One of the number of strikingly original events at this year’s Marlborough LitFest brings two eminent translators to debate the arts and wiles of translation – and discuss an excerpt from an English version of Garcia Marquez’s much-loved novel One Hundred Years of Solitude.
Margaret Jull Costa is an award winning British translator of Portugese and Spanish fiction. Her opponent for this duel will be Rosalind Harvey a literary translator and founding member and chair of the Emerging Translators Network. Her translation of Juan Pablo Villalobos’ novel Down the Rabbit Hole led to it winning two prestigious British literary prizes.
Seeing fair-play in this duel, will be Daniel Hahn – a writer, editor and translator whose work focuses on international writing, translation and children’s literature.
So, if two people read different translations of War and Peace will they have the same literary experience?
Can they even discuss Tolstoy with any certainty that they each know what he meant?
As preparation for this unique duel, Marlborough.news asked Daniel Hahn to tell us a little about the craft and art of translation into English:
Is the translator’s real aim to make the reader believe they are reading a novel/short story in its original language?
“Yes, I think so. On the one hand, of course a reader knows they aren’t ‘really’ reading the Russian or the Turkish or the ancient Greek, but there’s a sort of collusion we all agree to sustain. If you ask me whether or not I’ve read War and Peace, I’d answer ‘yes’ even though the book I read had none of Tolstoy’s words in it at all.”
“But we agree to pretend that what we’re getting as readers is unmediated access to the original – but as your question suggests, we’re not, of course. So if a reader gets to the end of one of my translations and feels like they’ve just been reading ‘the real thing’, as it were, that’s fine by me.”
Do translators of books by living authors consult the authors or do they simply work from the text?
“Most of us who work into English certainly do, and most of our authors are very helpful. (Not all, but that’s another story…) More often than not, it’s really useful having their input – not to write the translation themselves – that’s our job, as English-language writers – but to explain things that might be unclear, to help with occasional choices, or even to give permission when we want to do something that might seem a little radical.”
“A writer who has good English – but knows its limitations – and who understands what translation is about can be a great blessing.”
How difficult is it to explain and/or reflect a different or ‘foreign’ culture in a translated text?
“Novels create their own worlds, and my job is to create that world for my readers just as the original novelist did for his. In many cases, yes, it’ll be a real world that’s familiar to the novelist’s readers and unfamiliar to mine, in which case I do sometimes need to help things along a bit – little cultural things the original reader would recognise and take for granted.”
“But if I can do that subtly without the reader noticing that I’m doing any ‘explaining’, then so much the better. So for instance, if I’m translating a historical novel set in Angola which mentions a character walking through the streets and seeing ‘huge posters of Agostinho Neto on every wall’, an Angolan reader would know who that is and mine probably wouldn’t.”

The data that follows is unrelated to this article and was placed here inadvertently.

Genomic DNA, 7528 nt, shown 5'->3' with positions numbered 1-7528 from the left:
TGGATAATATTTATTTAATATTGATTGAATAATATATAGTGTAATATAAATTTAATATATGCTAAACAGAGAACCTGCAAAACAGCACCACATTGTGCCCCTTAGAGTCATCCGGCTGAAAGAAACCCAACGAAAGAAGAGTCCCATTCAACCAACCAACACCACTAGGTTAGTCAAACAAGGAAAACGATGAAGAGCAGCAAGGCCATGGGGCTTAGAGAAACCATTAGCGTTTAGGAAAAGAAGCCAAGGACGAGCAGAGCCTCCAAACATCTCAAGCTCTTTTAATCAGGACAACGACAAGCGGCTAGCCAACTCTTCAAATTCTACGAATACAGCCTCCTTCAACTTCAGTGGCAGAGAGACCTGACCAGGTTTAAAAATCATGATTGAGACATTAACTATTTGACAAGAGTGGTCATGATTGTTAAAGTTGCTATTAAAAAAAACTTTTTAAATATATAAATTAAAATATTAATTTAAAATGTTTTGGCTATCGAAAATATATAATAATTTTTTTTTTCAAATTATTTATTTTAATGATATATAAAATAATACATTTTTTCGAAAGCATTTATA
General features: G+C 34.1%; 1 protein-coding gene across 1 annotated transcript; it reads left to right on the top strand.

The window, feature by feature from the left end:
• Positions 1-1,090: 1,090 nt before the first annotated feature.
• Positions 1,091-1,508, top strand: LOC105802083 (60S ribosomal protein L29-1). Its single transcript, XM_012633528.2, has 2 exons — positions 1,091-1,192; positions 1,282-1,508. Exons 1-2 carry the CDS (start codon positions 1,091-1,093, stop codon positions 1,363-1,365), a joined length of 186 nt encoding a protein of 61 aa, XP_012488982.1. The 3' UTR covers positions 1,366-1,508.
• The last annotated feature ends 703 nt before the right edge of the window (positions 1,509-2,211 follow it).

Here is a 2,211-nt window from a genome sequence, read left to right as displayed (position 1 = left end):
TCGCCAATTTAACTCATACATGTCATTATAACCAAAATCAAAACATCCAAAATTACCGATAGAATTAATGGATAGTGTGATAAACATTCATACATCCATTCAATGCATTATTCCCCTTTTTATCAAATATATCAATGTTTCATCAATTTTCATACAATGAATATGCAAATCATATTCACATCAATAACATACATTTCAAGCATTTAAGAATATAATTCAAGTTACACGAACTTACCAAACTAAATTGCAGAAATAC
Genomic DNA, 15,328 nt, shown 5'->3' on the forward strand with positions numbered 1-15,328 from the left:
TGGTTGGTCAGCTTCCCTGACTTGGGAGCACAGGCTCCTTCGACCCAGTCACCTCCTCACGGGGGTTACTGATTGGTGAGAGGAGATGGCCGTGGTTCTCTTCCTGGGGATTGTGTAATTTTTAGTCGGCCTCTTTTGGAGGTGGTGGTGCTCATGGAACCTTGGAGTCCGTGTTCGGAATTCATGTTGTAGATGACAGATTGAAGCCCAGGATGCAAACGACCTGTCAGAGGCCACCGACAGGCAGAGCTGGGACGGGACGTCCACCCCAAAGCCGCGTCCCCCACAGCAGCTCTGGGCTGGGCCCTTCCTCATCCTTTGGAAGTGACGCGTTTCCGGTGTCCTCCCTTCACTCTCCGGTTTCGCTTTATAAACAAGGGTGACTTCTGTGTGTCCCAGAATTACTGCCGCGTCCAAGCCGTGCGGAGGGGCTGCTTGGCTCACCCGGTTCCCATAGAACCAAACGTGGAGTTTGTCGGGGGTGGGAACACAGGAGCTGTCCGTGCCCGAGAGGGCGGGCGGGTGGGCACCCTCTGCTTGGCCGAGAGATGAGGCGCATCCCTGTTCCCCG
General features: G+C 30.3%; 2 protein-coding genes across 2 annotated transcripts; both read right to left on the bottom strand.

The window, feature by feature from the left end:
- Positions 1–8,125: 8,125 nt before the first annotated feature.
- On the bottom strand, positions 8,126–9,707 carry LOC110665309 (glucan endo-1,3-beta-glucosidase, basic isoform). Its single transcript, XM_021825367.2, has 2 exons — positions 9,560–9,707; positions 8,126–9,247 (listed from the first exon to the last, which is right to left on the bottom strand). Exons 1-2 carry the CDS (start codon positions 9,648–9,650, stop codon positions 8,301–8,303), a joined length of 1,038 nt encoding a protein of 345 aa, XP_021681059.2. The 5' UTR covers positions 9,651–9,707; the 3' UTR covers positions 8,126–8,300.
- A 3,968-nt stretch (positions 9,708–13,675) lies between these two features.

“I can fix this inconspicuously by translating it as seeing ‘huge posters of President Agostinho Neto on every wall’. Explaining by stealth rather than by footnote is always preferable, to my mind.”
When a character is defined by his use of language in the original, how far can the translator create his own view of the character in the new language text?
“This is the impossibility at the heart of all good translation – we want ideally to create something that’s just the same in every way, but we’re doing this while changing all the words.”
”So I have to use English as best I can to create a character identical to the original, give him/her a voice that tells you the same as his/her original voice does.”
“If the voice of the character in Portuguese is quite young and urban, not very well educated but articulate, occasionally impulsive to act, quite clearly intelligent though also sometimes tentative and lacking in confidence in certain social situations, well, I need an English voice that tells you just the same. It’s not easy!”
This event will be a great chance to get the inside track on how translators work. We should be very grateful for these people whose names do not always appear on front covers, but who enable us poor-at-languages English readers to have access to the rich world of modern writing – and to new versions of foreign language classics. However, translating – while certainly ‘not easy’ – will almost by definition bring more than one way to let us in on those riches. Let the LitFest duel begin!
Translation Duel – One Hundred Years of Solitude is at St Mary’s Church Hall on Saturday, 30 September at 12 noon.
You can book online – by phone 01249 701628 – or in person at the White Horse Bookshop (cash & cheques only.) Brewin Dolphin are the lead sponsor for Marlborough LitFest 2017.